Lessons From the Master

The other day somebody at one of the many renegade publishing internet water coolers asked if the works reviewed over at the Castalia House blog, of which I have done many, are worth reading.  While I can’t speak for all of the reviewers over there, my own reviews run toward the positive rather than the negative.  It’s a lot more fun to review works that get the blood pumping and that make you excited to share them with others, and the good stuff produced out there in the independent publishing world needs the attention far more than the weaker offerings.  My hope is that watering the productive flowers will allow a garden of delights to bloom, and ignoring the weeds will prevent them from propagating.  That strategy leads to a big downside in that it leaves little room left for the constructive criticism that can help aspiring authors improve their works.

And a lot of aspiring authors need the help.  If you’ve ever noticed a long dry spell between my reviews, it’s a good bet you noticed a long dry spell between my finding good works to review.

As part of the on-going effort to challenge indy writers to do better, let’s take a look at two of the most popular guidelines: “Avoid passive voice,” and, “Show don’t tell.”  To do so, check out the masterful opening to The Scarlet Citadel, by the king of sword and sorcery, Robert E. Howard:

The roar of battle had died away; the shout of victory mingled with the cries of the dying. Like gay-hued leaves after an autumn storm, the fallen littered the plain; the sinking sun shimmered on burnished helmets, gilt-worked mail, silver breastplates, broken swords and the heavy regal folds of silken standards, overthrown in pools of curdling crimson. In silent heaps lay war-horses and their steel-clad riders, flowing manes and blowing plumes stained alike in the red tide. About them and among them, like the drift of a storm, were strewn slashed and trampled bodies in steel caps and leather jerkins—archers and pikemen.

It just doesn’t get any better than that.

So let’s tear this apart and see how Mr. Howard draws us in and guides us, one titillating piece of information at a time, through the image of a freshly slaughtered battlefield.  As writers, we have to carefully construct scenes one sentence at a time.  Howard doesn’t begin with a name or a character or even a sight.  He first lays claim to our sense of hearing by describing shouts of victors and wounded.  More than that, he describes what we don’t hear.  We just missed the roar of battle.  All that remains are the soils and the wounded.  That’s a tight first sentence.

Only after whetting our apatite does he move on to show us the carnage, the blood, and the broken bodies and swords.  He paints the scene in vivid reds and gleaming steel and sprinkles harsh descriptions of shattered vigor.  Take a look at the verbs he uses throughout – littered, overthrown, stained, strewn, slashed, trampled.  Say those words aloud.  They are harsh words, staccato with consonants, that harken to fell deeds and bad ends.

His use of contrast also sets our senses on edge.  Regal silks stained and crumpled amid the mud and blood.  Silent heaps of horses and riders speak of vital creatures laid low.  Bodies strewn about like leaves after a storm.  These are unpleasant images that set the stage for the drama yet to unfold.  We know that Conan is involved, and despite not knowing whether he stands with the victors or the vanquished, already we fear for the barbarian.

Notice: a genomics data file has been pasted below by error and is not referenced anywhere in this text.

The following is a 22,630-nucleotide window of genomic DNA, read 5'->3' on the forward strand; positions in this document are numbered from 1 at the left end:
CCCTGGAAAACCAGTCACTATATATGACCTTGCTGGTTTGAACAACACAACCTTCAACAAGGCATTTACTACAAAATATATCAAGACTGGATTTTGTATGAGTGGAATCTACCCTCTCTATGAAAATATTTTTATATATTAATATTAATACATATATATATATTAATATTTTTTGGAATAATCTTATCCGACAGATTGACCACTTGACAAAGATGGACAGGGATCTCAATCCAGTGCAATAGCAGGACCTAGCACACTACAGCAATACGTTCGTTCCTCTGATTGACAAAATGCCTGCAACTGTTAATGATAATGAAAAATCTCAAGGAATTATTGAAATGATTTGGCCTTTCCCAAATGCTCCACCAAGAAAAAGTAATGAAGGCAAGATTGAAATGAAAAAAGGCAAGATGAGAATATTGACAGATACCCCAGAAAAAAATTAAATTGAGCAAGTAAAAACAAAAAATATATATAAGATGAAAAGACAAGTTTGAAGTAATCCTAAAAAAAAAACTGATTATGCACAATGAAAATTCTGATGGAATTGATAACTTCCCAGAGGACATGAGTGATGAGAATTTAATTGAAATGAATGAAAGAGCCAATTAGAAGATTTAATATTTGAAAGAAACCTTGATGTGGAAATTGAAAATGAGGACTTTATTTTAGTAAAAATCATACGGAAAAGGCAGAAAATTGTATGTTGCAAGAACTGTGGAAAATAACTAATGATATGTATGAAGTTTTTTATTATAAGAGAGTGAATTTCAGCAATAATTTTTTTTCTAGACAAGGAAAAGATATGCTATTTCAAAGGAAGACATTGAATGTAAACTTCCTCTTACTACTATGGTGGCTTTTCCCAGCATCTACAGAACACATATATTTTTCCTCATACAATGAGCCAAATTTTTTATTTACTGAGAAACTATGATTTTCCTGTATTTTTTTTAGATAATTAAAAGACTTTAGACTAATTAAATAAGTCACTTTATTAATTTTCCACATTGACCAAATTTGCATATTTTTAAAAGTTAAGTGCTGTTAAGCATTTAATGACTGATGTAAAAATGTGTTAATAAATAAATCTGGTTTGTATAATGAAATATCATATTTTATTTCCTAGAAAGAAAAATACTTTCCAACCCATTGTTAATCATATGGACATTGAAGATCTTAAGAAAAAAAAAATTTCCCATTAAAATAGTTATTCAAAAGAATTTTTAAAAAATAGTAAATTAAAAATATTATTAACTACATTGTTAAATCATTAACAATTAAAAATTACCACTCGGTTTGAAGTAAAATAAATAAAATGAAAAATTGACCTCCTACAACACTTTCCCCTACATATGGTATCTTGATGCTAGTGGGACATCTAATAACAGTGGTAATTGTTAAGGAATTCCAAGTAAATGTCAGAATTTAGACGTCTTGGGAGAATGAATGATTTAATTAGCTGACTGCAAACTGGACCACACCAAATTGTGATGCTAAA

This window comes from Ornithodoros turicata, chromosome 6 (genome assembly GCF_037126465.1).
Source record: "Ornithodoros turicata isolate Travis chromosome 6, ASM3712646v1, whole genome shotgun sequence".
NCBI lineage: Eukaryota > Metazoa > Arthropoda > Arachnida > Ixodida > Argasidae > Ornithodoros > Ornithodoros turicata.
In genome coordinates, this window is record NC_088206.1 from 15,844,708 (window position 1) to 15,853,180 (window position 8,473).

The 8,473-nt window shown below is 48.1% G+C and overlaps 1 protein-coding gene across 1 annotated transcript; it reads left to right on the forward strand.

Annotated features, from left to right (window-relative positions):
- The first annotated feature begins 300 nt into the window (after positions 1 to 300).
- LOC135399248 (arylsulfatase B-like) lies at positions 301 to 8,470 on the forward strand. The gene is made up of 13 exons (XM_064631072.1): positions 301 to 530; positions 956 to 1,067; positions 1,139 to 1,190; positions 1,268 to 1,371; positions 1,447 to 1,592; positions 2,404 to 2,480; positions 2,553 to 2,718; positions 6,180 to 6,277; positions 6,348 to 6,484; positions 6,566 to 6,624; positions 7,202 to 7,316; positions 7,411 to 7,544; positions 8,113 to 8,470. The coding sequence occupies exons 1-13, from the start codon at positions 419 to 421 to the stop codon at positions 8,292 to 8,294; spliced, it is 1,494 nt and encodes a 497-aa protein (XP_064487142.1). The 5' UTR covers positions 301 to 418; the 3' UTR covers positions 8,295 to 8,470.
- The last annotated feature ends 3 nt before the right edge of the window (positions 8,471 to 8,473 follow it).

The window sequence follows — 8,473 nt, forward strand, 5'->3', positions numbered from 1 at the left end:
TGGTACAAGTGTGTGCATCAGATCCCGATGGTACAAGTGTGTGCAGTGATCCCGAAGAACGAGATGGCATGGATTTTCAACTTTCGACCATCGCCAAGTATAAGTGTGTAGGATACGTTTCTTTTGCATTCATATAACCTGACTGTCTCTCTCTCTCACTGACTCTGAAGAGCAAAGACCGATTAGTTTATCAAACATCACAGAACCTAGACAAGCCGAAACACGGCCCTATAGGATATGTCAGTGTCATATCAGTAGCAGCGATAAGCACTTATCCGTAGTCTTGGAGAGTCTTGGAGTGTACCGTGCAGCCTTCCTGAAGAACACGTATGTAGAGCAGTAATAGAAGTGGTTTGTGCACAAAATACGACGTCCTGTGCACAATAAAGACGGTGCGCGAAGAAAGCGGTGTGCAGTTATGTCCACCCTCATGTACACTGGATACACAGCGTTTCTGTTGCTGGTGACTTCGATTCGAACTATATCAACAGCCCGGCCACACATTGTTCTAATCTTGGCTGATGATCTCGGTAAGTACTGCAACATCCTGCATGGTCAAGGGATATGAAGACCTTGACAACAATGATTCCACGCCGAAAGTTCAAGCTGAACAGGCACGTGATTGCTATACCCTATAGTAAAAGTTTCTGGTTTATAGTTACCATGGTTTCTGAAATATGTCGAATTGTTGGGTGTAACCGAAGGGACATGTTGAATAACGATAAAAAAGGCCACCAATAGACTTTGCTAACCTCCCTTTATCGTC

But also take a look at what Howard does not do.  For one thing, he avoids passive verbs.

Sidebar for a quick review – passive verbs are all words that express a passive state of mere existence.  The words ‘is’, ‘was’, and ‘were’ should be used sparingly.  They are typically followed by verbs ending with the ‘-ing’ suffix.

A few examples:  Men were shouting defiantly.  The wounded were moaning in agony.  Cloaks were being stained red by blood.  BORING!

The active versions of these basic sentences convey the same information in a far more dramatic and dynamic manner.  Men shouted their defiance.  The wounded moaned in agony.  Blood stained silken cloaks red.

We are linear creatures, and we crave movement in our stories.  We want conflict, and that demands desires that require action on the part of heroes and villains.  Even the inanimate objects that show up in a scene should have some purpose, some reason beyond mere existence.  They play a role in the story, so let them play rather than simple rest there, merely existing for the sake of existing.

In much the same way – and this represents one of my great writing sins – do not let your characters feel things.  They don’t feel the wind in their hair.  The wind throws their hair back from their face.  They don’t feel their guts turn to water.  Their guts turn to water.  Your readers are smart enough not to take that last one seriously.  They’ve all been there – they know what you mean, and they know that your narrator serves as a conduit for what the character feels.  You don’t need to explain over and over what the character feels, just relate his experience.  Anger blossomed in his heart.  A lone tear escaped from the prison of his lashes and plunged down his cheek.  A hot passion, long forgotten in the years since the death of her husband, stirred in her breast.

Make things happen, and your readers will love you.

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